Father fights for campus to thrive

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Al Key/DRC
Denton State Supported Living Center resident Stephen Joseph Gersuk, 34, and his father, Stephen Gersuk, prepare for a visit home Thursday at the center.

Stephen Joseph Gersuk struggled to keep a mammoth bag of puzzles out of the puddles as he walked from his apartment toward the pharmacy with his father, Stephen Gersuk.

Stephen Joseph, 34, had just finished his work gathering the outgoing mail from the many buildings clustered in the center of the 200-acre campus of the Denton State Supported Living Center, on the city’s south side. Back in his room, he kept on his ballcap with the U.S. Postal Service insignia, but he changed his T-shirt, from one sporting a graphic of a mailman to another he got from SpiritHorse Therapeutic Center, where he rides once a week.

He was heading back to Plano with his dad for a visit. He gathered up some of his music collection and his backpack along with his puzzles before picking up the medicine he needed. Stephen Joseph, who has both physical and intellectual disabilities, would be spending some of the Father’s Day weekend with the family.

“I hope he remembered Father’s Day,” Stephen’s dad said, mostly to himself.

Did he?

“Father’s Day. Yes,” Stephen Joseph said, stopping in the doorway of his room. “Father’s Day.”

All boys need their fathers, even after they’re grown. But Stephen Joseph needs his father just a little bit more.

He has been living in Denton for nearly 15 years. He arrived at the Denton State School after a stay at the North Texas State Hospital, a psychiatric hospital in Wichita Falls. Previously, he lived in a group home in Plano. A caregiver had abused him, beating him with a toilet plunger. His family didn’t know he was in trouble until after he began spiraling down, putting holes in the walls at the group home by throwing himself into them.

The staff called the family to say they’d sent Stephen Joseph to Green Oaks Hospital, a psychiatric center in Dallas. Gersuk met his son there in a room with padded walls behind a metal door with a small window.

“We had to convince the judge to let us drive him to Wichita Falls, rather than have him ride in the back of a squad car,” Gersuk said.

Stephen Joseph was born with Cornelia de Lange syndrome, a developmental disorder that affects many parts of the body, including speech and brain development, and can vary from mild to severe among individuals born with it. The exact incidence rate is unknown, but the National Institutes of Health estimates that it affects 1 in 10,000 to 30,000 newborns.

Compared to many others with the syndrome, Stephen Joseph’s case is mild. But he will beat himself in the face until his nose is bloody when he’s “had too much of the world,” Gersuk said. In her application essay to medical school explaining why she wanted to be a doctor, Gersuk’s daughter described her brother and growing up in a house that often looked like a crime scene, save the yellow tape.

“I never thought of it in those terms, but it was true,” Gersuk said, adding he believed that was why she now works with children with traumatic brain injuries. “He changed all of us.”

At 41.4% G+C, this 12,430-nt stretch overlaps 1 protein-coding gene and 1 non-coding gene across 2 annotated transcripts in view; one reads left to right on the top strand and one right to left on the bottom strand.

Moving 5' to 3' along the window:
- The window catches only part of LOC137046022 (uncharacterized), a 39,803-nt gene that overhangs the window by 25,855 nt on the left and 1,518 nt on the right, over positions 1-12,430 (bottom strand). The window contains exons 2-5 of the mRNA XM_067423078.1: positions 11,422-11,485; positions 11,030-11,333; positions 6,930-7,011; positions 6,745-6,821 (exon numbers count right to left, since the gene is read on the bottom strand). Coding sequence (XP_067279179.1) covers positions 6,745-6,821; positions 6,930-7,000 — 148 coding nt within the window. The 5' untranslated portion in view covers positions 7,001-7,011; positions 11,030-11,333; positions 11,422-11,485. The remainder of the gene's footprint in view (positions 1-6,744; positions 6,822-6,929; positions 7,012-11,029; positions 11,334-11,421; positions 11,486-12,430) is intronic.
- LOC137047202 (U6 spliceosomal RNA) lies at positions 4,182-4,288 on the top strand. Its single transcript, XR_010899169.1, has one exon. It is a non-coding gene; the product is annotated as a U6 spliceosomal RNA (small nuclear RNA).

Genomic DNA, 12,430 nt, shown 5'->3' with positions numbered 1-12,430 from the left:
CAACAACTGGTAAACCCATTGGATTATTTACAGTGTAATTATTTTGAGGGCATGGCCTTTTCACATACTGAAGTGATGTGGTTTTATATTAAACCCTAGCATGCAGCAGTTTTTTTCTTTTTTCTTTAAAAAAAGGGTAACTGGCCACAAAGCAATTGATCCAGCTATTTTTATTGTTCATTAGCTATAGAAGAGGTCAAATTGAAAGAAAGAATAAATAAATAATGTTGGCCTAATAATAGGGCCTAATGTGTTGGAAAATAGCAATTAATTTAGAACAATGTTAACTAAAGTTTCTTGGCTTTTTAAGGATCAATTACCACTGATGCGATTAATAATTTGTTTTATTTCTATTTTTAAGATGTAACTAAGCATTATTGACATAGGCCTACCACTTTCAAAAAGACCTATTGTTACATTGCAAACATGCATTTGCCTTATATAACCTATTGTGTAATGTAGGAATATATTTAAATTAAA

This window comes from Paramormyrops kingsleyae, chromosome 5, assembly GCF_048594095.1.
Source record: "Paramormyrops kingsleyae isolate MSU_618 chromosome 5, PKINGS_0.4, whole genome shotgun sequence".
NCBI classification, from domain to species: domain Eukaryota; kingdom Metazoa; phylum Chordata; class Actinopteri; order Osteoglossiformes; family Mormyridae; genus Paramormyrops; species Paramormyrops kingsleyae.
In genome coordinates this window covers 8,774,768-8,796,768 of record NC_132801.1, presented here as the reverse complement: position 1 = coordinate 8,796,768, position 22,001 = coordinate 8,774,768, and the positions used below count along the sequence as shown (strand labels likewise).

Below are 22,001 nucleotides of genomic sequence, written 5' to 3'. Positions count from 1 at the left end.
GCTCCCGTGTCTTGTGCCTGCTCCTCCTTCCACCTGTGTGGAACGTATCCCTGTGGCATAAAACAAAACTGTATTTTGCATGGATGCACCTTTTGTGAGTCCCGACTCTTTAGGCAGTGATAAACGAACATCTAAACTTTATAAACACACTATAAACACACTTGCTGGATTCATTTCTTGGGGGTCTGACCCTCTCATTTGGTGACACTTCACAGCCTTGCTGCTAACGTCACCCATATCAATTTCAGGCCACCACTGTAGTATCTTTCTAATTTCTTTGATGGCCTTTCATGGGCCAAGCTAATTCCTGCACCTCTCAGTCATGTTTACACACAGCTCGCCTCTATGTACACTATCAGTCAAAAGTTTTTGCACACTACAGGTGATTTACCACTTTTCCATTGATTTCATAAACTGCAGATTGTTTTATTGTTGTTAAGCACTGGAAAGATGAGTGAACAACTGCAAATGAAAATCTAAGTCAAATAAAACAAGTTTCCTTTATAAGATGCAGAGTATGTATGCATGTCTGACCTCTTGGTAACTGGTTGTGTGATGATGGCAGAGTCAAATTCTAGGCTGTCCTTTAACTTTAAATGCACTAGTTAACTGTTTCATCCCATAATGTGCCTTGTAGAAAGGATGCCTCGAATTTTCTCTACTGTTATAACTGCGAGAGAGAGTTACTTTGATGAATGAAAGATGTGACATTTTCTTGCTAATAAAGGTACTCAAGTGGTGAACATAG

At the Denton State Supported Living Center, Stephen Joseph has his own room, decorated with family photos and posters of the Dallas Mavericks and all the characters from the Pixar movie Planes. His room is part of an apartment he shares with several other men. One of his caregivers, Toryan Baldwin, is never far away, nor is LaShounda Danough, as his job coach, when he’s collecting the mail.

Gersuk says he recognizes that his son’s care at the state supported living center is expensive. But he believes in the quality of life and the quality of the care his son receives at the Denton center. The hard-fought living arrangements Gersuk obtained for his son appear to be secure for now. And, he has dug in to help preserve the institution that has proven to be a warm and safe place.

“Man, you will fight like hell to keep that,” he said.

The U.S. Department of Justice has been monitoring progress at all of the centers for nearly five years. The department sued Texas over conditions at the centers and a settlement agreement between them called for improvements in 171 standards of care.

The centers in Denton and Lubbock have made the most progress, but none of the state centers has met the Justice Department’s requirements. The state Sunset Advisory Commission recently recommended that the center in Austin be closed and that state legislators identify five more for closure in the coming biennium.

Gersuk heads the Denton Center’s Volunteer Services Council, which regularly raises money for “things we can’t expect the state to pay for,” he said.

For example, the council helped pay for new X-ray equipment for the center’s dental and medical clinics, including a bone density scanner for patients who cannot lie on their sides. The equipment both increases residents’ comfort and helps the center save on staff time, in part by avoiding a trip to a hospital to get a scan, Gersuk said.

Even though Cornelia de Lange syndrome affects how the body grows, bone scans aren’t something his son needs now, Gersuk said. But, after double-checking with the staff, he learned that Stephen Joseph would get a bone scan in about 15 years, when he turns 50, as part of his annual physical.

“I hope he’s still here then,” Gersuk said, mostly to himself.

PEGGY HEINKEL-WOLFE can be reached at 940-566-6881 and via Twitter at @phwolfeDRC.

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